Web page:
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Meet Dimitris Tsiantoulas

1.    Tell me in 5 words who is Dimitris Tsiantoulas?
Dad, indefatigable, considerate, impatient, curious.

2.    What made you join CeMM?
When I met the people at CeMM, I realized that this is a very well-organized community with a vision to advance scientific knowledge for the benefit of patients. That was more than enough to decide to join CeMM.

3.    What is it about science that interests you the most?
You get to ask - and hopefully answer - the scientific questions that need to be answered.

4.    What is the best career advice you ever received, or you can give to the CeMM community?
The best career advice that I have received is that: “Nothing can be accomplished without perseverance.”

5.    Tell us what happened to you after you left CeMM?
After leaving CeMM, I worked for 2.5 years as a postdoctoral fellow in Prof. Ziad Mallat’s lab at the University of Cambridge. This was an exciting time and it offered me the opportunity to experience science in a place where amazing scientific breakthroughs have happened. After Cambridge, I returned to Vienna and started my research group at the MedUni. We are studying the interplay between the immune and cardiovascular system.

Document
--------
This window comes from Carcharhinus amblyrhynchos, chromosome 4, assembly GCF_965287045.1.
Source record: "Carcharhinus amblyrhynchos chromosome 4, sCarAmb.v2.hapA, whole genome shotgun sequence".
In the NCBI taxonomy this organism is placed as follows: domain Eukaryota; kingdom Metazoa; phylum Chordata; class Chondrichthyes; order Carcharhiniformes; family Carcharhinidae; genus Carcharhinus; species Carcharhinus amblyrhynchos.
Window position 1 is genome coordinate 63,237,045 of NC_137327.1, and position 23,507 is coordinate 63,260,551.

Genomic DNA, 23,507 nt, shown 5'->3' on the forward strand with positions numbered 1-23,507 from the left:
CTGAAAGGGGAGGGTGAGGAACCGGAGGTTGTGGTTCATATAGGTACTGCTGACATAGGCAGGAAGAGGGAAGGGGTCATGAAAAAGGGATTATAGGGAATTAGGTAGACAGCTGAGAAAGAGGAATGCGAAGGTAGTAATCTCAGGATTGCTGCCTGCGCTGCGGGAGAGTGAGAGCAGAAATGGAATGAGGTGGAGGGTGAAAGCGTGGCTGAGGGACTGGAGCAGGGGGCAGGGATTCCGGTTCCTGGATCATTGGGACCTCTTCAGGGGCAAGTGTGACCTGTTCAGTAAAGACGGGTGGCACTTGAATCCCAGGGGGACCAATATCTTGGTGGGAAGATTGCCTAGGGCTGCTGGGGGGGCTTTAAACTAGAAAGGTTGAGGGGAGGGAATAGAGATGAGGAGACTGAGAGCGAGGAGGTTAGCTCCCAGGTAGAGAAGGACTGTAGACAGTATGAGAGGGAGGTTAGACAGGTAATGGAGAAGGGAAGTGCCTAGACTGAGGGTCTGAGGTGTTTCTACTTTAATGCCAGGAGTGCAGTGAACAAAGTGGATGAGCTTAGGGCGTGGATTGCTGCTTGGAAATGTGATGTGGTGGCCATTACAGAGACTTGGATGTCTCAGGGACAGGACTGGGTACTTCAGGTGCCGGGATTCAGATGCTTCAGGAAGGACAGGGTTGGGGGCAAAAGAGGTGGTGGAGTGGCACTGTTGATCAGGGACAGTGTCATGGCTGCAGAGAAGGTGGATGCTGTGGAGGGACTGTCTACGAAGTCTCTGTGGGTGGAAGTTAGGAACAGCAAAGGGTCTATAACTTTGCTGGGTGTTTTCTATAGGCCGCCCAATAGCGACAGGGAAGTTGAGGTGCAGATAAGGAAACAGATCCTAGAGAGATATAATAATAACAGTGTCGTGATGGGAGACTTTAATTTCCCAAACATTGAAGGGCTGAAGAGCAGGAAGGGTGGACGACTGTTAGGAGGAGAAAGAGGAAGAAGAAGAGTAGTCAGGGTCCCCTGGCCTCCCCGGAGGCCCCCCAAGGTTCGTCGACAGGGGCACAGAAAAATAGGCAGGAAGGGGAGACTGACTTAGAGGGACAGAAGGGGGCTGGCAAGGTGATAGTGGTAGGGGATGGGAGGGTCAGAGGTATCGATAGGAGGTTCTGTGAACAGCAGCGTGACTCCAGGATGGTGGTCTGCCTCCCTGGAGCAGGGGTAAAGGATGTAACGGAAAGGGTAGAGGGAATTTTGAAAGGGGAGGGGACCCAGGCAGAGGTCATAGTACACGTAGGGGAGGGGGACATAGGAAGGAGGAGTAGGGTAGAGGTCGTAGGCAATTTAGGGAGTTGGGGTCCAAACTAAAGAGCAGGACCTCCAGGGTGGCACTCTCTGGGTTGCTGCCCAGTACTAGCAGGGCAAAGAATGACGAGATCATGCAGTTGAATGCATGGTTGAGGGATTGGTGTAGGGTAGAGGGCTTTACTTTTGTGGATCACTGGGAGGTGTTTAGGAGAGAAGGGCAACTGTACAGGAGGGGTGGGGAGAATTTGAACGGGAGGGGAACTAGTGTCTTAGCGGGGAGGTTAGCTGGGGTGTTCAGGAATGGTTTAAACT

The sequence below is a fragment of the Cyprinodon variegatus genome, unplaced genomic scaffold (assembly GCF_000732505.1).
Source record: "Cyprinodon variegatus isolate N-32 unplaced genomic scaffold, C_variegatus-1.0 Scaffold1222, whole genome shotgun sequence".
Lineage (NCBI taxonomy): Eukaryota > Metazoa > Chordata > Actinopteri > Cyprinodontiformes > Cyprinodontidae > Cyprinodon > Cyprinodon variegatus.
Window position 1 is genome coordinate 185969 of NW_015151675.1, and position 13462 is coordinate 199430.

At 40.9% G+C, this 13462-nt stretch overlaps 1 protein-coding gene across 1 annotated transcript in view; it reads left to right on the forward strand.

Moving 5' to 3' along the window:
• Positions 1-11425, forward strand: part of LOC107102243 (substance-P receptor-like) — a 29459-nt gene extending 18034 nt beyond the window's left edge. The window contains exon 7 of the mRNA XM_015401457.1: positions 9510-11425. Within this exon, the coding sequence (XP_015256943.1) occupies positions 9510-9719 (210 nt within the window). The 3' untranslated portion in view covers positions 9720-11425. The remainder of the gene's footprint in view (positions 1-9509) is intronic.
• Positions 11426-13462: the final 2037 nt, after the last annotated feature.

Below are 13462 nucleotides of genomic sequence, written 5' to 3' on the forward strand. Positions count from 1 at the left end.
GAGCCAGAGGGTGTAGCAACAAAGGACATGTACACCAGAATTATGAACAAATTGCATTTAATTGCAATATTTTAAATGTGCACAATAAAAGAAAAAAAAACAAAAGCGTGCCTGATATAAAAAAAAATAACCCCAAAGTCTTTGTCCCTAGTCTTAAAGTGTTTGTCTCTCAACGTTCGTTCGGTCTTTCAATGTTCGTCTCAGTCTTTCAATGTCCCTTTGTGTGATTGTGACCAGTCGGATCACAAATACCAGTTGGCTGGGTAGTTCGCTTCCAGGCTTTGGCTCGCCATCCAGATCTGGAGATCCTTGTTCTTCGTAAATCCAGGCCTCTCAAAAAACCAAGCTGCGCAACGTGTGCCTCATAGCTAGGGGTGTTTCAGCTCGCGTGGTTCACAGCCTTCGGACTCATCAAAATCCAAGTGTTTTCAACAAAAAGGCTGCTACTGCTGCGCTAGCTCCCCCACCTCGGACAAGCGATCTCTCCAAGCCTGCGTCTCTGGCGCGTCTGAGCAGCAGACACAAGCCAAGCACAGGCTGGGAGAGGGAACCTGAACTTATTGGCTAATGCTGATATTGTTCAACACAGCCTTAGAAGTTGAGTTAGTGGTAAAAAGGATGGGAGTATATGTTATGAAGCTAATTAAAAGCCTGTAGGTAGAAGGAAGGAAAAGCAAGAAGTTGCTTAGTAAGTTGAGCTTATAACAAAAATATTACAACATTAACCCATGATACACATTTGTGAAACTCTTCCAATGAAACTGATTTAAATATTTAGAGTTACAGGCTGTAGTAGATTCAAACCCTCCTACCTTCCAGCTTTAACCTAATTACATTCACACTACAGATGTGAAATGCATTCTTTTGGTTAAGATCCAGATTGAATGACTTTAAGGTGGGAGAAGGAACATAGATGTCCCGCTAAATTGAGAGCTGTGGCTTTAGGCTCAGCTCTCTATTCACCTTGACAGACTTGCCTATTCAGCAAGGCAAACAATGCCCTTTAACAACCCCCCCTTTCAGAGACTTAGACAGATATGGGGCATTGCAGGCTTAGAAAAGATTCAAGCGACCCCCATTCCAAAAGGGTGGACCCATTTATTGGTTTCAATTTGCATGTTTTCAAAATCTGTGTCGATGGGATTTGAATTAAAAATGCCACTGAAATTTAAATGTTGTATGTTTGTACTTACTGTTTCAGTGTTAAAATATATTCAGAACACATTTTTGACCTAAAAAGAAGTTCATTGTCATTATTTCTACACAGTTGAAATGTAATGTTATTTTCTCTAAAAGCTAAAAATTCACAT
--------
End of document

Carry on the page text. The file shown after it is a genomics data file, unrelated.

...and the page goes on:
6.    What book do you have on your night table at the moment?
Lifespan, Why We Age and Why We Don’t Have To, by David A. Sinclair.

7.    What is the last song you heard?
Phantoms and Friends (Ola Man Canyon).

8.    Any message you would like to give to the CeMMies or a former colleague?
It is a unique opportunity to be part of CeMM. Engage, work hard, collaborate and do all these today, as this is a one-time chance.

Dimitris Tsiantoulas completed his PhD studies in former CeMM Principal Investigator Christoph Binder. After graduating, he worked as a postdoctoral fellow, funded by the British Heart Foundation, in Ziad Mallat’s group at the University of Cambridge. Since 2019, he is a research group leader at the Medical University of Vienna. In 2022, Dimitris has been awarded an ERC Starting grant to develop innovative immunotherapies for cardiovascular diseases.